Nasdaq National Market (Nasdaq-NM)

What Was the Nasdaq National Market (Nasdaq-NM)?

The term Nasdaq National Market (Nasdaq-NM) referred to one of the market tiers of the Nasdaq. The Nasdaq-NM is what most people thought of when they referred to the Nasdaq. This tier was made up of more than 3000 companies whose base consisted of domestic and foreign shareholders.

These companies also met stringent financial requirements and agreed to specific corporate governance standards in order to be included in this tier. The Nasdaq-NM was broken up into two new tiers in 2006, the Nasdaq Global Select Market and the Nasdaq Global Market.

Key Takeaways

  • The Nasdaq National Market was one of the Nasdaq's two market tiers.
  • It consisted of about 3,000 mid- and large-cap companies.
  • Companies listed on this tier were required to meet stringent financial requirements and had to adhere to corporate governance standards.
  • The Nasdaq NM was broken up into two new tiers in June 2006: The Nasdaq Global Market for mid-caps and the Nasdaq Global Select Market for large-caps.

Understanding Nasdaq National Market (Nasdaq-NM)

The Nasdaq is the largest electronic stock exchange in the world and the second-largest in the United States after the New York Stock Exchange (NYSE). The exchange succeeded over-the-counter (OTC) curb trading and has the highest trading volume in the world. This typically results in a more volatile trading environment than many traditional stock exchanges. It became recognized as a stock exchange by the Securities and Exchange Commission (SEC) in June 2006. More than 4,000 companies trade on the exchange.

Nasdaq is an acronym for the National Association of Securities Dealers Automated Quotation.

The Nasdaq National Market was one of two tiers that made up the exchange. Each tier consisted of companies that met specific listing and regulatory requirements. The Nasdaq-NM consisted of roughly 3,000 actively traded mid- and large-cap companies. The second tier was called the Nasdaq SmallCap Market. As the name implies, it consisted of small-cap companies or those with the potential for growth.

On June 23, 2006, the exchange announced that it broke up the Nasdaq-NM into two different tiers, creating three new ones. The change was made in order to align the exchange with its international reputation. Each tier was given a brand new name:

  • Nasdaq Capital Market: formerly known as the Nasdaq SmallCap Market for small-cap companies
  • Nasdaq Global Market: previously part of the Nasdaq National Market for about 1,450 mid-cap stocks
  • Nasdaq Global Select Market: the newest tier, which was previously part of the Nasdaq National Market, and lists about 1,200 large-cap companies

Trading on the new third tier, the Nasdaq Global Select Market, officially began on July 3, 2006.

The listing and regulatory requirements for each tier are different and become more stringent. For instance, the Global Market tier requires companies to have:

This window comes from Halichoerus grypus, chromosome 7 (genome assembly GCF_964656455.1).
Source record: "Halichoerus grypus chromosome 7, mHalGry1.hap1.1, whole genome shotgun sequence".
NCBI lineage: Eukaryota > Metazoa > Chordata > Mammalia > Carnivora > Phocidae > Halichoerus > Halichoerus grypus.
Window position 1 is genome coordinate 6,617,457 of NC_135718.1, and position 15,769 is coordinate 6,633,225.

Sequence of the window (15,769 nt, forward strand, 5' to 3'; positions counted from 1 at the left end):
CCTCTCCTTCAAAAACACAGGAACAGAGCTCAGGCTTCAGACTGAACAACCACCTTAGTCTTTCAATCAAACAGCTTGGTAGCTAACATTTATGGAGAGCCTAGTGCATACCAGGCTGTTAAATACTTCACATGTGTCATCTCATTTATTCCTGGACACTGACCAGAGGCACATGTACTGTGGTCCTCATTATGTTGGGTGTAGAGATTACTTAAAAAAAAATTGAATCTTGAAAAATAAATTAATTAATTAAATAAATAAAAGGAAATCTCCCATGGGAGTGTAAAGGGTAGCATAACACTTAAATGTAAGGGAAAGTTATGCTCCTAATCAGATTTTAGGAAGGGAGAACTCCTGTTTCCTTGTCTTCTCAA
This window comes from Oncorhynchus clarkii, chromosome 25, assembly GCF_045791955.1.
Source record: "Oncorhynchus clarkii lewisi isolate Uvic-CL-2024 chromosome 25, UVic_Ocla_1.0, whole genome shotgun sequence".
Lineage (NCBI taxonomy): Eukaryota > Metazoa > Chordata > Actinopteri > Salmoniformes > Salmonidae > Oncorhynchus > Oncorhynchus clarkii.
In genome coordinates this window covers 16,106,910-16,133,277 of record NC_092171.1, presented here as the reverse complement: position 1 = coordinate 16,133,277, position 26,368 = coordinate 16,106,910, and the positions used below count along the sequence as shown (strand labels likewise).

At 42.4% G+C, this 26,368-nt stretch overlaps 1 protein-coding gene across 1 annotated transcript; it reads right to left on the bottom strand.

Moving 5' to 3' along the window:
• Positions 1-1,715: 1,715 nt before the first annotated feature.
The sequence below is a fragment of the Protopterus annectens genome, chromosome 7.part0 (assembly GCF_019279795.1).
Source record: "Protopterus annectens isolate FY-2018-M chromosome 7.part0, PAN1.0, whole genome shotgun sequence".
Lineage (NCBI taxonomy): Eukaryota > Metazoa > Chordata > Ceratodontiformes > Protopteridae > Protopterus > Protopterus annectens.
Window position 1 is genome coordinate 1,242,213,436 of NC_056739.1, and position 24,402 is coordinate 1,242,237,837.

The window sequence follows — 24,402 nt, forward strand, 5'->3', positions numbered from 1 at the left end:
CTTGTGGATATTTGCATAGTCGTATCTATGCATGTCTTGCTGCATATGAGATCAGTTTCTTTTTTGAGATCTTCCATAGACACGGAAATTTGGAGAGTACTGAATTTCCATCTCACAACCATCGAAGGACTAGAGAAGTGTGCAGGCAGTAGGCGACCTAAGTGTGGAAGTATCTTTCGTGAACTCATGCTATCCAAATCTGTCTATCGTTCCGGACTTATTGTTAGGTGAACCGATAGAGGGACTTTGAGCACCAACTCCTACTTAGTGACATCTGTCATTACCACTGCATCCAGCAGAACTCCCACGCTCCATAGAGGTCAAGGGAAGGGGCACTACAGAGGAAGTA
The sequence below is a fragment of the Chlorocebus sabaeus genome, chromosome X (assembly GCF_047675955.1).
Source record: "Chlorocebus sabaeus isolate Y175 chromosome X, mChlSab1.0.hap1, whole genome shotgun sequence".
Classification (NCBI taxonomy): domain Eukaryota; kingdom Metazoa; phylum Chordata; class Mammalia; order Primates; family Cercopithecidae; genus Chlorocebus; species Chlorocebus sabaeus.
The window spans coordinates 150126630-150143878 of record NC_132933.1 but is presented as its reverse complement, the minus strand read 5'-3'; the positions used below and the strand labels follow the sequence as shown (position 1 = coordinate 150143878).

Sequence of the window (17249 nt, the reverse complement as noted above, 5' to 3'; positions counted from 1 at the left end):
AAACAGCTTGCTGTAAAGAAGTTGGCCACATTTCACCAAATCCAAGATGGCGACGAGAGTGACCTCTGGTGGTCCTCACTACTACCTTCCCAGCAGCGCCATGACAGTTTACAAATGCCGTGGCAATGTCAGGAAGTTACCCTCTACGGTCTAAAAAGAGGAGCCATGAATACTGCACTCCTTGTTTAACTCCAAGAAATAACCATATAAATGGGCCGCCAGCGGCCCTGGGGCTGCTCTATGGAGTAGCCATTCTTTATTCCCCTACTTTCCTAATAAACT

• Significant net tangible assets or operating income
  • A minimum public float of 1,100,000 shares
  • At least 400 shareholders
  • A bid price of at least $4

Special Considerations

Smaller companies that do not qualify for the Nasdaq National Market trade on the Nasdaq Capital Market. To list on the Nasdaq Capital Market, companies are required to have a net income standard of $750,000, a minimum public float of 1,000,000 shares, at least 300 shareholders, and a bid price of at least $4 with an exception that has certain requirements.

Listing on the Global Select Capital Market requires a minimum of at least 450 round lot or 2,200 total shareholders, a float of 1,250,000 shares, and a minimum bid price of $4.

The Nasdaq

The Nasdaq was established in 1971. It was the first stock exchange that listed companies electronically. At one point, it had about 5,000 listed companies that were traded. It was originally owned by the National Association of Securities Dealers (NASD), which eventually merged with the NYSE regulatory board to become the Financial Industry Regulatory Authority (FINRA). It is now a standalone company. 

In addition to the stock market, as of 2021, the company also owns and operates several stock exchanges in Europe, including exchanges in Copenhagen, Helsinki, Reykjavik, Stockholm, Riga, Vilnius, and Tallinn.

Article Sources
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  2. Nasdaq. "U.S. Securities and Exchange Commission Form 10-K: The Nasdaq OMX Group, Inc.," Page 2. Accessed May 17, 2022.

  3. Nasdaq. "Nasdaq stock market." Accessed May 17, 2022.

  4. Nasdaq. "NASDAQ Names Companies to The NASDAQ Global Select Market." Accessed May 17, 2022.

  5. U.S. Securities and Exchange Commission. "Nasdaq." Accessed May 17, 2022.

  6. Nasdaq. "Initial Listing Guide, Jan. 2022," Page 8. Accessed May 17, 2022.

  7. Nasdaq. "Initial Listing Guide Jan. 2022," Page 6 & 7. Accessed May 17, 2022.

  8. Nasdaq. "National Association of Securities Dealers (NASD)." Accessed May 17, 2022.

  9. Nasdaq. "U.S. Securities and Exchange Commission, Form 10-K: Nasdaq, Inc.," Page 3. Accessed May 17, 2022.

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